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Bill would limit subcontracting by state public pension recipients

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PHOENIX – State law forbids those in Arizona’s public pension systems from returning to jobs covered by those systems for at least a year after retiring. But it doesn’t prevent them from coming back as subcontractors.

Saying that violates the spirit of the law, a state lawmaker wants to expand the 12-month ban that now applies to the Arizona State Retirement System and pension systems for elected officials, police officers and firefighters and for corrections officers.

“It shows intention of truly retiring, and that’s what you want,” Allen said,” Rep. John Allen, R-Scottsdale, said of retirees returning as subcontractors.

He authored HB 2552, which covers the Arizona State Retirement System, Public Safety Personnel Retirement System, Corrections Officer Retirement Plan and Elected Officials’ Retirement Plan.

It would apply to a retired employee who is receiving benefits and wishes to work as a subcontractor for a public employer that is part of his or pension system.

The bill received a hearing Tuesday, Feb. 11, from the House Insurance and Retirement Committee, which held it without a vote.

Pensions for employees covered by the Arizona State Retirement System, by far the largest of Arizona’s public pension funds, are determined by a formula that includes years of service and salary. However, the years of service that can apply toward that calculation is capped at 30.

In addition to contributions by agencies, state employees contribute a portion of their pay to the retirement system.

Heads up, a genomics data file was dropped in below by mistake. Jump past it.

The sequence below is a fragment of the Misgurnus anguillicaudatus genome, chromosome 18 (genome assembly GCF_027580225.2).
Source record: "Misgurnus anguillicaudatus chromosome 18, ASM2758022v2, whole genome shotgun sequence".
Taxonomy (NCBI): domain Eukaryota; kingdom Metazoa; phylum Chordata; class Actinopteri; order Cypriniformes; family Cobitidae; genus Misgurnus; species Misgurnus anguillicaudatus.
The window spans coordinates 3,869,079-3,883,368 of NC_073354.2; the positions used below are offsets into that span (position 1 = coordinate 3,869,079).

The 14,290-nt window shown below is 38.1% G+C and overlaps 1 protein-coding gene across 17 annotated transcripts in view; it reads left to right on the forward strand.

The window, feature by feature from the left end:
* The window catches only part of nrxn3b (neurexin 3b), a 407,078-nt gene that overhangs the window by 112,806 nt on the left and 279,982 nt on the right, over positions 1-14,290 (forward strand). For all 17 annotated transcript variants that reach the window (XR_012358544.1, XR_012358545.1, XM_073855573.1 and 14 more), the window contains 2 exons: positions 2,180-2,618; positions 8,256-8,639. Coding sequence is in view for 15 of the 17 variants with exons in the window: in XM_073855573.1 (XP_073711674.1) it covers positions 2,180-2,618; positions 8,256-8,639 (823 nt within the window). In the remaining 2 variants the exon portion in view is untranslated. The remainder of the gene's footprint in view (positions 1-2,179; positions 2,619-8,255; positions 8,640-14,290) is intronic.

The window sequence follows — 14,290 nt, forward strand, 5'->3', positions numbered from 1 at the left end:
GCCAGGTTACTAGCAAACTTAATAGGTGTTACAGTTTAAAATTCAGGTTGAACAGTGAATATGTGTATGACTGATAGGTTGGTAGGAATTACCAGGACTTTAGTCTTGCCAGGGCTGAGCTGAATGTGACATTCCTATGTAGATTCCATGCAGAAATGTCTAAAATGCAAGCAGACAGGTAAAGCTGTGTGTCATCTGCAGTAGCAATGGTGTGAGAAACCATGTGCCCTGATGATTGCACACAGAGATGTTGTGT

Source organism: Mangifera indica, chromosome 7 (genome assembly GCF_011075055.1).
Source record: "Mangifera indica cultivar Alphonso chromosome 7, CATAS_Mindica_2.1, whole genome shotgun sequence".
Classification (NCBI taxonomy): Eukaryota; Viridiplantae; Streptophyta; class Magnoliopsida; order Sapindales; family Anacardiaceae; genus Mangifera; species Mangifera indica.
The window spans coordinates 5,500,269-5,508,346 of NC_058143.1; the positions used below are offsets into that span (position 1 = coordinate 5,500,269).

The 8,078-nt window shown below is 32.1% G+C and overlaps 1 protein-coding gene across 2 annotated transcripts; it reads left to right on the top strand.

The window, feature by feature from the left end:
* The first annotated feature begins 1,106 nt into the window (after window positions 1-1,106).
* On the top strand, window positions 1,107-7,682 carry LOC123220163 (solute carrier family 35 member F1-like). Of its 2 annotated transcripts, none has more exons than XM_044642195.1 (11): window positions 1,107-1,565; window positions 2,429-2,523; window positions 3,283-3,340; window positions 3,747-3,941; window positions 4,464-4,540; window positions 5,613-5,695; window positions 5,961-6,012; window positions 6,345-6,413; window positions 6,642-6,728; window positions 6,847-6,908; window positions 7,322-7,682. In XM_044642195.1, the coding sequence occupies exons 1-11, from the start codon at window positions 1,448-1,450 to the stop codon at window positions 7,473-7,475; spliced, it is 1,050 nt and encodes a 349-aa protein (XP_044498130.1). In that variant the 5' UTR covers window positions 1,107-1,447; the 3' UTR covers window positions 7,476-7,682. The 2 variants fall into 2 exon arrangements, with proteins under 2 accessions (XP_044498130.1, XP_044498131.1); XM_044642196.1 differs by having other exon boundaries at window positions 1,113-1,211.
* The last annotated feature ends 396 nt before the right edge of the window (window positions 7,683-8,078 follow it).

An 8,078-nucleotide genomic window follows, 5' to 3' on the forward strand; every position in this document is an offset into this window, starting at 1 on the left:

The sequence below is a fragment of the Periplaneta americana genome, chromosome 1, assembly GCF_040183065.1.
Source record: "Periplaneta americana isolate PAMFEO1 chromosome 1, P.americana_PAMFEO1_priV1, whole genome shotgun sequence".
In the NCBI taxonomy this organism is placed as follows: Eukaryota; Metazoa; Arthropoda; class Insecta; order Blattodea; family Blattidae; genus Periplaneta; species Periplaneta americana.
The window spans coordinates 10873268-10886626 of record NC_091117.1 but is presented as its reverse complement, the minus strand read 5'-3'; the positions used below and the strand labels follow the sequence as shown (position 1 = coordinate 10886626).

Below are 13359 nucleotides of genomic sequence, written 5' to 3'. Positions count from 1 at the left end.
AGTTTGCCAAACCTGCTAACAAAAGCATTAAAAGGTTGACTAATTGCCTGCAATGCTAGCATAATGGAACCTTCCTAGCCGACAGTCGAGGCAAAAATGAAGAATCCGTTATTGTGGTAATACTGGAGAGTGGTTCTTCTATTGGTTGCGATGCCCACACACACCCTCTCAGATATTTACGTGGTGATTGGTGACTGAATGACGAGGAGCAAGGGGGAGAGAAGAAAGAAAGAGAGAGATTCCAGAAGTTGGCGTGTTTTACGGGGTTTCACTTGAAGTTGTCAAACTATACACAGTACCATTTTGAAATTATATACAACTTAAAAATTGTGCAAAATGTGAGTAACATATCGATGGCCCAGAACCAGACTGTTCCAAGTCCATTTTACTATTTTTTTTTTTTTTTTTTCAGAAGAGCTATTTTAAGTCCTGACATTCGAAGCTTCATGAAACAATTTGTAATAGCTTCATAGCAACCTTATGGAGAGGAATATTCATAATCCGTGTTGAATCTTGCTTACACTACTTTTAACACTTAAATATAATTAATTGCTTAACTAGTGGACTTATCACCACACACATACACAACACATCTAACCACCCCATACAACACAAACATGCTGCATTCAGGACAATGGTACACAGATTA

Kevin DeMenna, a lobbyist for Smart Schools Plus Arizona, argued that the bill is unfair to employees who have reached 30 years of service and are entitled retirement benefits. Those employees have no financial benefit to continuing to work and to contribute to the state retirement system.

“When you satisfy that contract, you are entitled to that annuity,” DeMenna said. “Anything, any attempt to derail that entitlement, I think is widely understood as patently unconstitutional.”

David Livingston, R-Peoria, said if pensions continued to grow after 30 years employees may not retire and choose to return to work as subcontractors.

“If somebody has over 30 years experience we should probably continue to give them an incentive to stay on the job,” he said.

“We need to keep the most qualified, trained, employees working if they want to,” he added.

Rep. Bob Robson, R-Chandler, questioned the bill’s restrictions on allowing qualified employees to return to work, especially in the case of teachers who are in high demand in Arizona.

“I’m totally confused as to what the country’s all about at this point then,” he said. “If I have a marketable skill and you’re precluding me from using that skill for a year, even if I retire, retirement is just a time and purpose.”

Mike Colletto, director of legislative affairs for the Professional Firefighters of Arizona, said the bill would prevent firefighters who retire from a position with a large fire district from joining a department in a smaller fire district that could benefit from an experienced firefighter’s employment.

These department openings can be time-sensitive, he said, making the one-year requirement an obstacle.

“That just doesn’t work for us,” he said.

Allen said his bill would restore the original intent of the law by closing the loophole created by state employees returning to work as subcontractors.

“I’m not changing the law.” he said, “I’m just making it easier to enforce.”